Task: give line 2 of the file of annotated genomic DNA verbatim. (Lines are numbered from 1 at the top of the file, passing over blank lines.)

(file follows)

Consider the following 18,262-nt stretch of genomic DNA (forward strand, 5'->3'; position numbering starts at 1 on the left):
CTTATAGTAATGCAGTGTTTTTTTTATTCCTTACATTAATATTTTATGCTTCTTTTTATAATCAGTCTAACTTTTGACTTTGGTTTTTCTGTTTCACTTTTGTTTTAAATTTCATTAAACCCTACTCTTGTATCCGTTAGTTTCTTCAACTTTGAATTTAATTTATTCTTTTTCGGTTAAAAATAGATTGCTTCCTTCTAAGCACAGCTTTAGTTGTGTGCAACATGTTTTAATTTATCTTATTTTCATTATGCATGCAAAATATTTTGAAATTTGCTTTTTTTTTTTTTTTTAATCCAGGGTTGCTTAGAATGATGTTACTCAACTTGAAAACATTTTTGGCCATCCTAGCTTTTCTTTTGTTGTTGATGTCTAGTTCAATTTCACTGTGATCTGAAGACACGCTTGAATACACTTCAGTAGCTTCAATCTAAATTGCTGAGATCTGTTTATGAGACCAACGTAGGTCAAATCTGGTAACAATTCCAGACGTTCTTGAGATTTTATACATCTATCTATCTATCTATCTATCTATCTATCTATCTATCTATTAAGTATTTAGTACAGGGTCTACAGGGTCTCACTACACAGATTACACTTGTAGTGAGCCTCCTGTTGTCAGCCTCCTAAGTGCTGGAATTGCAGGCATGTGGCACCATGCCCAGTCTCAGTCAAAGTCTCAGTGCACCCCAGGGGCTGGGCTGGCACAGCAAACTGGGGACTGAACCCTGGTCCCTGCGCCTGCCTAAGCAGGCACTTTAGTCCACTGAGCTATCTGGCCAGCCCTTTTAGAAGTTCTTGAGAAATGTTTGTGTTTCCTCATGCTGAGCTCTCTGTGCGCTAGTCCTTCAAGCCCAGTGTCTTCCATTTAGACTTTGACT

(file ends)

CTTATAGTAATGCAGTGTTTTTTTTATTCCTTACATTAATATTTTATGCTTCTTTTTATAATCAGTCTAACTTTTGACTTTGGTTTTTCTGTTTCACTTTTGTTTTAAATTTCATTAAACCCTACTCTTGTATCCGTTAGTTTCTTCAACTTTGAATTTAATTTATTCTTTTTCGGTTAAAAATAGATTGCTTCCTTCTAAGCACAGCTTTAGTTGTGTGCAACATGTTTTAATTTATCTTATTTTCATTATGCATGCAAAATATTTTGAAATTTGCTTTTTTTTTTTTTTTTAATCCAGGGTTGCTTAGAATGATGTTACTCAACTTGAAAACATTTTTGGCCATCCTAGCTTTTCTTTTGTTGTTGATGTCTAGTTCAATTTCACTGTGATCTGAAGACACGCTTGAATACACTTCAGTAGCTTCAATCTAAATTGCTGAGATCTGTTTATGAGACCAACGTAGGTCAAATCTGGTAACAATTCCAGACGTTCTTGAGATTTTATACATCTATCTATCTATCTATCTATCTATCTATCTATCTATCTATTAAGTATTTAGTACAGGGTCTACAGGGTCTCACTACACAGATTACACTTGTAGTGAGCCTCCTGTTGTCAGCCTCCTAAGTGCTGGAATTGCAGGCATGTGGCACCATGCCCAGTCTCAGTCAAAGTCTCAGTGCACCCCAGGGGCTGGGCTGGCACAGCAAACTGGGGACTGAACCCTGGTCCCTGCGCCTGCCTAAGCAGGCACTTTAGTCCACTGAGCTATCTGGCCAGCCCTTTTAGAAGTTCTTGAGAAATGTTTGTGTTTCCTCATGCTGAGCTCTCTGTGCGCTAGTCCTTCAAGCCCAGTGTCTTCCATTTAGACTTTGACT